I decided I still wanted to finish it but I needed to stop procrastinating about coming up with some clever design concept, and just get it done.  After squaring it up, I added some trim to the boat cover which spanned three panels, to bring that together, and I used one of the embroidery stitches on my machine to add some 'carved' detail to the plain brown door second from the left.  Then I stitched over the balcony struts of the second-from-left panel to make it more realistic and to blend it in better with the balcony in the leftmost panel.  I trawled through my stash for greenery to cut out and fuse to the various windows boxes, and also came across a couple of lanterns I could add.  I'm not entirely happy with my greenery which looks too heavy at the top of the windows, so I may add some more over top of that in a lighter green.  I'm planning to stretch this picture over artist's canvas rather than quilting it (because of all the layers and lumps), so I stitched a neutral grey cotton border around it.  I'm calling it done now apart from adding a bit more greenery and getting a canvas for it.  Another one bites the dust.

Saturday was my monthly quilting day at the LQS, and although still not entirely well I was looking forward to an easy day of assembling my Bear's Paw Quilt.  I had given my 20 blocks a good press on Friday, and also pressed the setting squares and triangles that I cut out 15 years ago.  So I got all set up and sat down at the machine to sew my first seam feeling very relaxed.  Until I held a setting triangle up to a Bear's Paw quilt and realised the triangle was too small.  I put a setting square on top of a Bear's Paw block and it was too small.  Eeeek!  Turns out all my Bear's Paw blocks are 11 inches square unfinished, and all my setting squares and triangles were 10.5" square.  Which to be fair is what my 15-year-old photocopied instructions specified: 10.5" squares and triangles.  So either there was an error in the book or, what is more likely, is that I decided for some reason to make the block slightly bigger (perhaps to match my Thangles papers?) and did not make the corresponding correction to the setting squares.  Which is the kind of thing I would do, being numerically challenged.  Luckily I did have some 15-year-old yardage of the white on white background which was set aside for outer borders. So I spent my first 45 minutes of the day looking up Pythagorean theorum on my phone and trying to work out if I had enough fabric to cut out new squares and triangles. Turns out I did, barely. So I recut all the setting squares and triangles, and went into the shop to see if they had anything that would match the old background that I could use for borders.  Amazingly they did still have the 15-year-old print only in a beige colourway.  They are going to ask the supplier if it is still made in white, and order some for me if it is.  Meanwhile I got on with assembling the quilt centre and trying not to chop my points off.  I do love a blue and white quilt, so crisp and fresh.  All 20 blocks are a different indigo African print, I really like it.  The next step is to cut up a kazillion half-square triangles (already stitched luckily) and pull the papers off so I can assemble the sawtooth inner border.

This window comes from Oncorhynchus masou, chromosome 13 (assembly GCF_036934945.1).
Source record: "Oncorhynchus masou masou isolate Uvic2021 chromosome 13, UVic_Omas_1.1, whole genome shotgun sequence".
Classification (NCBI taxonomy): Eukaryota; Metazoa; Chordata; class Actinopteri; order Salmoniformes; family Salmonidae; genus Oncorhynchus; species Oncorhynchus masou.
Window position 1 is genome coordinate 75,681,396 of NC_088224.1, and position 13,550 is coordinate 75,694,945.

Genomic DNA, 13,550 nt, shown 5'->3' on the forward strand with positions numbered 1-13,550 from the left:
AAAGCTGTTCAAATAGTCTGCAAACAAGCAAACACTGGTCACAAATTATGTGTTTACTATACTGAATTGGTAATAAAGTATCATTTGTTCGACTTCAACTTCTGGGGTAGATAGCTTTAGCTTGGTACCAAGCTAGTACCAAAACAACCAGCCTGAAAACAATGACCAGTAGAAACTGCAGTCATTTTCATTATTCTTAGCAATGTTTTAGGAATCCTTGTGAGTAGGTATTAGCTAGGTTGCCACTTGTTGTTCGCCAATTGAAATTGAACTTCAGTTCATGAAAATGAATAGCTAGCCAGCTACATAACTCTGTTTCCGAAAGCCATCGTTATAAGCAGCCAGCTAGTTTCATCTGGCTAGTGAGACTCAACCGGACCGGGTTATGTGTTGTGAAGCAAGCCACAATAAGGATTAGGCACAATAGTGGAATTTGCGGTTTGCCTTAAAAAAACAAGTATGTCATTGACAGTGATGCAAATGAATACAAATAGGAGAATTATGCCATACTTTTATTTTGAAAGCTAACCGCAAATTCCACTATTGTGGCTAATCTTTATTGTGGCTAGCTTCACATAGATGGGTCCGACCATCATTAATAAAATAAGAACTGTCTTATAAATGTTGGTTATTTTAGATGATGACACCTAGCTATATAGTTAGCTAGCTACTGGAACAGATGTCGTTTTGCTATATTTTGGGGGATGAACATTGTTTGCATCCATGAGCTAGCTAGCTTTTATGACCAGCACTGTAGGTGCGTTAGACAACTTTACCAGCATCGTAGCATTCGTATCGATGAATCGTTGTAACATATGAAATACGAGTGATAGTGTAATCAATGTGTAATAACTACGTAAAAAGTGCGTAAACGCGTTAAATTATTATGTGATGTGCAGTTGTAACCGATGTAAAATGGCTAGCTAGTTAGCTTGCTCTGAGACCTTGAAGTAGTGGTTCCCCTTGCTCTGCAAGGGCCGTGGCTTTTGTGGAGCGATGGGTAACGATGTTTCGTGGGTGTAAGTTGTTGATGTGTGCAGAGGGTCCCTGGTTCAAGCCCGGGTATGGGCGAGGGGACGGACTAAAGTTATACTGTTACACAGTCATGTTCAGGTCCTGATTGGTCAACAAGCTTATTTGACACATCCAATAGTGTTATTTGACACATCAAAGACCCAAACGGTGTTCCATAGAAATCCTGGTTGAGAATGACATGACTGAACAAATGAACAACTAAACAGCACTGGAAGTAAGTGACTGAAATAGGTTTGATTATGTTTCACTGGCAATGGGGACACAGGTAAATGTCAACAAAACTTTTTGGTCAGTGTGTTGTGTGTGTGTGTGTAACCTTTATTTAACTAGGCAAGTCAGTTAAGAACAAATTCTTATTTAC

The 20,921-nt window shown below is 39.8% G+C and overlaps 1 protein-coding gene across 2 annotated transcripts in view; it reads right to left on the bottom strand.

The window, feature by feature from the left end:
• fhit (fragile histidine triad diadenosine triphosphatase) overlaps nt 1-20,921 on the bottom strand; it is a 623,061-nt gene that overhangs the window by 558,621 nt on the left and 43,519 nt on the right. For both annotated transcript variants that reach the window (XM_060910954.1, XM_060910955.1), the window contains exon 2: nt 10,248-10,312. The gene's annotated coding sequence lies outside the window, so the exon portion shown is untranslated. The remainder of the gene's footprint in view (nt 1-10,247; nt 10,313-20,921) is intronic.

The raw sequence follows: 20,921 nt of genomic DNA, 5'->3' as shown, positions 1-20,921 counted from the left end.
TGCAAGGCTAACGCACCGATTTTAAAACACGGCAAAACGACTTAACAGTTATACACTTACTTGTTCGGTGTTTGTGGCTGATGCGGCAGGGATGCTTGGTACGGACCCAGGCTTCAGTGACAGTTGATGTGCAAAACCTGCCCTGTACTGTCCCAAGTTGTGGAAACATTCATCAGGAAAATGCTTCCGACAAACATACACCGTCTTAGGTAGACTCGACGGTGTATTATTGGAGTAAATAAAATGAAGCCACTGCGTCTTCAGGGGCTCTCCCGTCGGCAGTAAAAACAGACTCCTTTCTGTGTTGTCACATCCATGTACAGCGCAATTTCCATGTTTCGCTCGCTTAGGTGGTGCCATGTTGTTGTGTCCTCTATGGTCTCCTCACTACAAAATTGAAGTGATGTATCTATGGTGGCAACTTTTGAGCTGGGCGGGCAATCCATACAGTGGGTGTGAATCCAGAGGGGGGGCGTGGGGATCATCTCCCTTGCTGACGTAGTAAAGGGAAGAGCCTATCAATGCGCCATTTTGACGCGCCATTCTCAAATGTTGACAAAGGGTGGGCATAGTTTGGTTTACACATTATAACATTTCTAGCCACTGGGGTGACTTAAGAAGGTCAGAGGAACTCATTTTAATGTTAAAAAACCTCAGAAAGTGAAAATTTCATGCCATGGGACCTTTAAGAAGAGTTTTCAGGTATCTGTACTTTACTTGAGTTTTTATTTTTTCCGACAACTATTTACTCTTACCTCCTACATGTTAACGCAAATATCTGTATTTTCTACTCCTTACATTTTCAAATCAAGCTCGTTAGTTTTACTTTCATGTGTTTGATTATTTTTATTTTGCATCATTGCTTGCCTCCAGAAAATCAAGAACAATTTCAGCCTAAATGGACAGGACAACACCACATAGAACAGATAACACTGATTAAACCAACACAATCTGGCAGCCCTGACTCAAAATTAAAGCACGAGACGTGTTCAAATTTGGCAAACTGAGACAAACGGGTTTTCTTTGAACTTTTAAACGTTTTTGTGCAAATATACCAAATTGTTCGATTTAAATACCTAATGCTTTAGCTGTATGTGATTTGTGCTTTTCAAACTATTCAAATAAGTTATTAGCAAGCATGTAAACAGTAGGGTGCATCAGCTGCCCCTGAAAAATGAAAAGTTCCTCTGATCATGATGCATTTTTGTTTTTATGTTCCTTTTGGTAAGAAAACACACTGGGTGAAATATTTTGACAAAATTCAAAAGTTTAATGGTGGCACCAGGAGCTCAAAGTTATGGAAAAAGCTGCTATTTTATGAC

After I got home, DH and I put together a metal half-arch that had arrived in the post. I ordered it after seeing a similar one at a garden I visited with my garden club. One end attaches on the wall while the other end rests on the ground. I realised it would be the perfect thing for this neglected corner of our garden. DH did a huge amount of digging to truck dirt across from a hole dug in our patio-to-be to fill in the upper end of this old path, to create a new garden beside our new gazebo.  Then this morning we built a jerry-rigged retaining wall out of old bricks and backfilled with dirt.  I've planted out a bunch of salvia and penstemon I've been growing from seed although I don't know if they are going to get enough sun there.  The remaining bit of path looked a bit lost but when we mounted the arch onto the neighbour's wall suddenly it's like a little room.  There is a clematis growing up the post on the right of the arch so I've trained it onto the arch where hopefully it will keep growing upwards. This afternoon we had a cup of tea sitting on the bench and enjoying the new perspective on our garden.

I'm feeling a lot better now so back to work tomorrow, sigh.  Roll on retirement I say.

Sunday, 19 June 2016


This week I've working on various purchases from the past few weeks. It's fun to do the shopping and accumulating, but it does make my To Do list longer.

I cleaned up and painted with Smooth Black Hammerite the old Victorian gas lantern we bought some weeks ago, and also painted the wrought iron bracket DH spotted in the Newby Hall garden shop which is perfect for the lantern. Then I screwed the bracket onto the side of our brick outbuilding and hung the lantern. It looks quite striking and really adds some interest to a dull corner.